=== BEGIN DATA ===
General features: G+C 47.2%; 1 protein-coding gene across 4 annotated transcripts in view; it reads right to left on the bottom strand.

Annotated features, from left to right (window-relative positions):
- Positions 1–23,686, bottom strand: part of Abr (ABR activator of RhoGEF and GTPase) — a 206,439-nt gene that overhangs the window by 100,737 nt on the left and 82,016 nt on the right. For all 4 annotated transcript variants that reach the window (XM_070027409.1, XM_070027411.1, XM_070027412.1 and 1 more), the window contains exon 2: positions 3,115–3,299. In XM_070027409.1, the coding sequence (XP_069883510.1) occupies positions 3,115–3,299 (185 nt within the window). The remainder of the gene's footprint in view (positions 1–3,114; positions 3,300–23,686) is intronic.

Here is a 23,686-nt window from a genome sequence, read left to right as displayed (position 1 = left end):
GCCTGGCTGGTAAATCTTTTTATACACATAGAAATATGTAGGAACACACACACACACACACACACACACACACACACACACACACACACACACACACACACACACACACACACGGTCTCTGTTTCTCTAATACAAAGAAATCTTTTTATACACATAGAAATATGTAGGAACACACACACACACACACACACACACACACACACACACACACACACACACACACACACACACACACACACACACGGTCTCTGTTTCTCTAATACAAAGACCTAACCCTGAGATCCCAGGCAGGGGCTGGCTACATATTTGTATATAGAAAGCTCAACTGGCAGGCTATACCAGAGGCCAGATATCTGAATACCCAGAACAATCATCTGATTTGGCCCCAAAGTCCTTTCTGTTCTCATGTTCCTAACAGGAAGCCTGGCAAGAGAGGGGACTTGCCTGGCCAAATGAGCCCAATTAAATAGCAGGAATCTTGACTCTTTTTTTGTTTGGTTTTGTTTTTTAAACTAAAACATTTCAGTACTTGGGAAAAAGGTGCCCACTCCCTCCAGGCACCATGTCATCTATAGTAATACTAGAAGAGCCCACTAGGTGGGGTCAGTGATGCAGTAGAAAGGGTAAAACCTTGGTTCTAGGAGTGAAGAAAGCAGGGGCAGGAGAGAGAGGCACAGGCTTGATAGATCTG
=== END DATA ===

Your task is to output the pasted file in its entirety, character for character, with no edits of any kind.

General features: G+C 47.2%; 1 protein-coding gene across 4 annotated transcripts in view; it reads right to left on the bottom strand.

Annotated features, from left to right (window-relative positions):
- Positions 1–23,686, bottom strand: part of Abr (ABR activator of RhoGEF and GTPase) — a 206,439-nt gene that overhangs the window by 100,737 nt on the left and 82,016 nt on the right. For all 4 annotated transcript variants that reach the window (XM_070027409.1, XM_070027411.1, XM_070027412.1 and 1 more), the window contains exon 2: positions 3,115–3,299. In XM_070027409.1, the coding sequence (XP_069883510.1) occupies positions 3,115–3,299 (185 nt within the window). The remainder of the gene's footprint in view (positions 1–3,114; positions 3,300–23,686) is intronic.

Here is a 23,686-nt window from a genome sequence, read left to right as displayed (position 1 = left end):
GCCTGGCTGGTAAATCTTTTTATACACATAGAAATATGTAGGAACACACACACACACACACACACACACACACACACACACACACACACACACACACACACACACACACACACGGTCTCTGTTTCTCTAATACAAAGAAATCTTTTTATACACATAGAAATATGTAGGAACACACACACACACACACACACACACACACACACACACACACACACACACACACACACACACACACACACACACGGTCTCTGTTTCTCTAATACAAAGACCTAACCCTGAGATCCCAGGCAGGGGCTGGCTACATATTTGTATATAGAAAGCTCAACTGGCAGGCTATACCAGAGGCCAGATATCTGAATACCCAGAACAATCATCTGATTTGGCCCCAAAGTCCTTTCTGTTCTCATGTTCCTAACAGGAAGCCTGGCAAGAGAGGGGACTTGCCTGGCCAAATGAGCCCAATTAAATAGCAGGAATCTTGACTCTTTTTTTGTTTGGTTTTGTTTTTTAAACTAAAACATTTCAGTACTTGGGAAAAAGGTGCCCACTCCCTCCAGGCACCATGTCATCTATAGTAATACTAGAAGAGCCCACTAGGTGGGGTCAGTGATGCAGTAGAAAGGGTAAAACCTTGGTTCTAGGAGTGAAGAAAGCAGGGGCAGGAGAGAGAGGCACAGGCTTGATAGATCTG